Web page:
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What We Treat

Ligament injuries & instability

Ankle Ligament Injuries

Ankle ligament injury, also known as ankle sprain, can be caused by a sudden twisting movement of the foot during any athletic event or during daily activities. It is one of the most common orthopaedic injuries and can also be caused by walking down a slope or over any uneven surface. The injury can range from mild to severe, depending on the condition of the injured ligament and the number of ligaments involved.

Ligaments are made up of elastic tissues that interconnect bones to one another. They bind the joint together providing stability and support to the joint. The ligaments protect the ankle joint from abnormal movement and stabilize the joint during movement. When stretched beyond its limit, the ligament may partially or completely tear.


Ankle ligament injury may be caused by a sudden twist, fall, and blow to the joint or any abnormal movement. Use of inappropriate shoes during physical activity, or any forceful movement over an uneven surface may also cause a ligament injury. Previous ankle or foot injury and congenitally weak ankle increase the propensity for ankle sprain.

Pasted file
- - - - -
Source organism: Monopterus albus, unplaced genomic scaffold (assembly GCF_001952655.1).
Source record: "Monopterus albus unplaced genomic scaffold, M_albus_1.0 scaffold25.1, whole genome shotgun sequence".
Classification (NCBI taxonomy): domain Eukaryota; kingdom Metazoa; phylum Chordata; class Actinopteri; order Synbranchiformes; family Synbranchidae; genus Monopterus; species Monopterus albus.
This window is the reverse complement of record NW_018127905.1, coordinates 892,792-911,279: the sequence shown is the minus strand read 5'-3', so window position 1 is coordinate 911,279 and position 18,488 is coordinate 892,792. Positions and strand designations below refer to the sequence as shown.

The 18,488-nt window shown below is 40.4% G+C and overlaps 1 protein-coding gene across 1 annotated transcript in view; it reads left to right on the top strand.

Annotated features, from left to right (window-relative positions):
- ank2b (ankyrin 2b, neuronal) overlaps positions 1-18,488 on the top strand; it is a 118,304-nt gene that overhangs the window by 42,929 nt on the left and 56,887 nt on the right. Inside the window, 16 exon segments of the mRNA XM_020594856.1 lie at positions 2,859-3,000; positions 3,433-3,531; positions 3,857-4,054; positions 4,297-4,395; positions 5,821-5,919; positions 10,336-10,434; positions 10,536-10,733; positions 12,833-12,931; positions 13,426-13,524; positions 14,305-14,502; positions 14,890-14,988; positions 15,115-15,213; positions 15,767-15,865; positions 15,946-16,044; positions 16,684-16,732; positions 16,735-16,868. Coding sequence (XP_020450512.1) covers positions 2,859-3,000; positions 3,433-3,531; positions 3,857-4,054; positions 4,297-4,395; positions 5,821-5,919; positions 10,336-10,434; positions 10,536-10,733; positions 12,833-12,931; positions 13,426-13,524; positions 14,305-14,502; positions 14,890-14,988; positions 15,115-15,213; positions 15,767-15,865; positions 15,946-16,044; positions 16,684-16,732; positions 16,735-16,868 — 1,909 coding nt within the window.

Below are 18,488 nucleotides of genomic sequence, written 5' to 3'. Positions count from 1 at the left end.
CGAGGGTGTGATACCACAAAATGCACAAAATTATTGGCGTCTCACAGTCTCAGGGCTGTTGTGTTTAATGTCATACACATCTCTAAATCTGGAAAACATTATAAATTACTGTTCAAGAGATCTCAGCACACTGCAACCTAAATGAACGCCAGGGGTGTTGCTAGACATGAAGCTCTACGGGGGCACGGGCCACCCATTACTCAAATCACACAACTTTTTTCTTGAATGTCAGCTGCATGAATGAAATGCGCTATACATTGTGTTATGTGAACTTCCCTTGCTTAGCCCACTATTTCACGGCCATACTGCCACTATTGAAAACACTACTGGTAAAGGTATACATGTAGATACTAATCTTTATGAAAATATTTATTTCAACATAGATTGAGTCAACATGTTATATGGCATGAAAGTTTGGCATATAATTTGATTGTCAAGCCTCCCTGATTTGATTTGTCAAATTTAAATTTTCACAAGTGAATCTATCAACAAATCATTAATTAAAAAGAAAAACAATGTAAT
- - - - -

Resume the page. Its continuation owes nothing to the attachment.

Pain is the most common symptom of ankle ligament injury and can be associated with swelling and bruising. Sometimes the joint may develop stiffness and the patent may have difficulty walking. The symptoms of ankle ligament injury depend on the severity of the injury which correlates with the extent of damage to the ligaments.


A complete physical examination by the physician will determine the degree and nature of the injury. The doctor may move the ankle in different directions to evaluate the extent of the injury. The examination may be painful. X-rays may be needed to confirm the severity of the injury and rule out the possibility of a fracture. In severe cases, a MRI scan may also be ordered.


Ankle ligament injuries need immediate medical attention as if left untreated they may cause chronic ankle instability. Conservative as well as surgical treatment may be used for the management of ankle ligament injuries.

Conservative Treatment

Conservative treatment may be used for immediate relief and the treatment includes RICE therapy (rest, ice, compression and elevation) and medications. The RICE therapy reduces the pain and swelling and provides rest to the injured ligament. Non-steroidal anti-inflammatory (NASAIDs) medications may be recommended for management of pain and inflammation.

Surgical Treatment